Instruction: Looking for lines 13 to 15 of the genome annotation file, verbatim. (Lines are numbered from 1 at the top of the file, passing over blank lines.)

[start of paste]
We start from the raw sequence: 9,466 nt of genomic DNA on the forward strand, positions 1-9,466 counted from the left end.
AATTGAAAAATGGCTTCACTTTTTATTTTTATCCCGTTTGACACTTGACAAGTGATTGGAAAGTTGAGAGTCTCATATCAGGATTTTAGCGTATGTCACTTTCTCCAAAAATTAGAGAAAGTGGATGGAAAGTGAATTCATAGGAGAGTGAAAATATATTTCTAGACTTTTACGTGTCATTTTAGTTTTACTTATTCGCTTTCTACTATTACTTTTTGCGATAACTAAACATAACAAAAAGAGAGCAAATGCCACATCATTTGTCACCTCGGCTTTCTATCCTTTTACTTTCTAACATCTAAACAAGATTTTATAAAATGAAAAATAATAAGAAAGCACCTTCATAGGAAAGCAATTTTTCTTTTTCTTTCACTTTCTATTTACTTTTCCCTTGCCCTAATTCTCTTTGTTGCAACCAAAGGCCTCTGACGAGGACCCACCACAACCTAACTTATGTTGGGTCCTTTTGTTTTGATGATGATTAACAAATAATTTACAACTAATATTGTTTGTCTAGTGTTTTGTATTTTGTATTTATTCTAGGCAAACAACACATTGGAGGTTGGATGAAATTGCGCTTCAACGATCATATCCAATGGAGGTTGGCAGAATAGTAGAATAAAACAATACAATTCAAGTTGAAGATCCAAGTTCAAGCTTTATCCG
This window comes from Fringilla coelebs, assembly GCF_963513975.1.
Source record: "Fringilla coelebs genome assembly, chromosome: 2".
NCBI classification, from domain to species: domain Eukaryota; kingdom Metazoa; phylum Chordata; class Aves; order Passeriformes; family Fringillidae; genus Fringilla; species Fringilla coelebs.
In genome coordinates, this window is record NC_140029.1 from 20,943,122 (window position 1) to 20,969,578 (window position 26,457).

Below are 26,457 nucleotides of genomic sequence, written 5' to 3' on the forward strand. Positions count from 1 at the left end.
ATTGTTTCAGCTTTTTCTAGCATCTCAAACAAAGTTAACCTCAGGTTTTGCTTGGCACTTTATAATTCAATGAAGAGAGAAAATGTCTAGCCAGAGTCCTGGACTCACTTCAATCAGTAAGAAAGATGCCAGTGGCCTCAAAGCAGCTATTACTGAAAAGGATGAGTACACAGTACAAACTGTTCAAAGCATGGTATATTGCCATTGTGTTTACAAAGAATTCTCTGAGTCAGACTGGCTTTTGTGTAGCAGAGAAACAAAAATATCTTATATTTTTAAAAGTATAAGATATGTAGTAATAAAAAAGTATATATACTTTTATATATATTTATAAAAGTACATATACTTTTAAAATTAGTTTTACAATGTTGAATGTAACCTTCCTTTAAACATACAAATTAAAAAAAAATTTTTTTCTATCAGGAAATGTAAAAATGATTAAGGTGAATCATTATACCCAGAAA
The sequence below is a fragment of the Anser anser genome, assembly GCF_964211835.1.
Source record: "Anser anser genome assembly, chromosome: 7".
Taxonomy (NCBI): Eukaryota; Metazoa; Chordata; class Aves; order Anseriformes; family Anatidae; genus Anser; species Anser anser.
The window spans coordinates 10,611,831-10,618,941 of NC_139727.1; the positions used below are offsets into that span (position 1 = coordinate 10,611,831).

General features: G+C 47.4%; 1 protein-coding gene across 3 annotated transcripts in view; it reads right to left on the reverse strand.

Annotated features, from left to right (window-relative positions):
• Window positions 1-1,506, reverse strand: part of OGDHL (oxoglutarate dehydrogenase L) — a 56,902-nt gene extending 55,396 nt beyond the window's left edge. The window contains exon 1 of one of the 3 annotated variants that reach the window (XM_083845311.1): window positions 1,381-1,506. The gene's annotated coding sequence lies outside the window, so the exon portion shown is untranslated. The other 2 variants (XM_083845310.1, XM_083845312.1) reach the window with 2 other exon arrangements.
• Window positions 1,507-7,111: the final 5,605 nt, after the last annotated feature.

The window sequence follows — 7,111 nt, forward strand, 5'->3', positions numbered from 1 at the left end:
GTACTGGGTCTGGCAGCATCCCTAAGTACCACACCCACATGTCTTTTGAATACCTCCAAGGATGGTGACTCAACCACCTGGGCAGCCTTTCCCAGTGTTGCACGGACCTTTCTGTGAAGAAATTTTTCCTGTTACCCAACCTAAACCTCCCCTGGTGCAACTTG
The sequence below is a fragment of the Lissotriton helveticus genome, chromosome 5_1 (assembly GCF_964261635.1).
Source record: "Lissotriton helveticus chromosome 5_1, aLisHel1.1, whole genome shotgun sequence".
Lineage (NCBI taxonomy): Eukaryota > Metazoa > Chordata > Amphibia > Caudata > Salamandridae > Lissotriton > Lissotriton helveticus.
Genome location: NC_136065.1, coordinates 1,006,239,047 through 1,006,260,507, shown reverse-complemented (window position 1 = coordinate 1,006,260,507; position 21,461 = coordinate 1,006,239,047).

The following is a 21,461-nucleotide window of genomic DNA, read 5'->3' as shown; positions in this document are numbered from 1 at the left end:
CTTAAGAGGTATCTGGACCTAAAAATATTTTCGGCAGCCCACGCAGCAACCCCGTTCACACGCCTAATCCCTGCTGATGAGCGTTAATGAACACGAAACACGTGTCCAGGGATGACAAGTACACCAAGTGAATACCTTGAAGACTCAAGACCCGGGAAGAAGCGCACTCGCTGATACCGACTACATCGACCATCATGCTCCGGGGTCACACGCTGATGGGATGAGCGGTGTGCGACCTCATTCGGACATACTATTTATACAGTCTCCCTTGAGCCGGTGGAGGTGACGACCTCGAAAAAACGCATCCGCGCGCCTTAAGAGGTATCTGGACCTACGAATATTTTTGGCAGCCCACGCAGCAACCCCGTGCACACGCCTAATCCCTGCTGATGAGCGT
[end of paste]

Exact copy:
General features: G+C 47.4%; 1 protein-coding gene across 3 annotated transcripts in view; it reads right to left on the reverse strand.

Annotated features, from left to right (window-relative positions):
• Window positions 1-1,506, reverse strand: part of OGDHL (oxoglutarate dehydrogenase L) — a 56,902-nt gene extending 55,396 nt beyond the window's left edge. The window contains exon 1 of one of the 3 annotated variants that reach the window (XM_083845311.1): window positions 1,381-1,506. The gene's annotated coding sequence lies outside the window, so the exon portion shown is untranslated. The other 2 variants (XM_083845310.1, XM_083845312.1) reach the window with 2 other exon arrangements.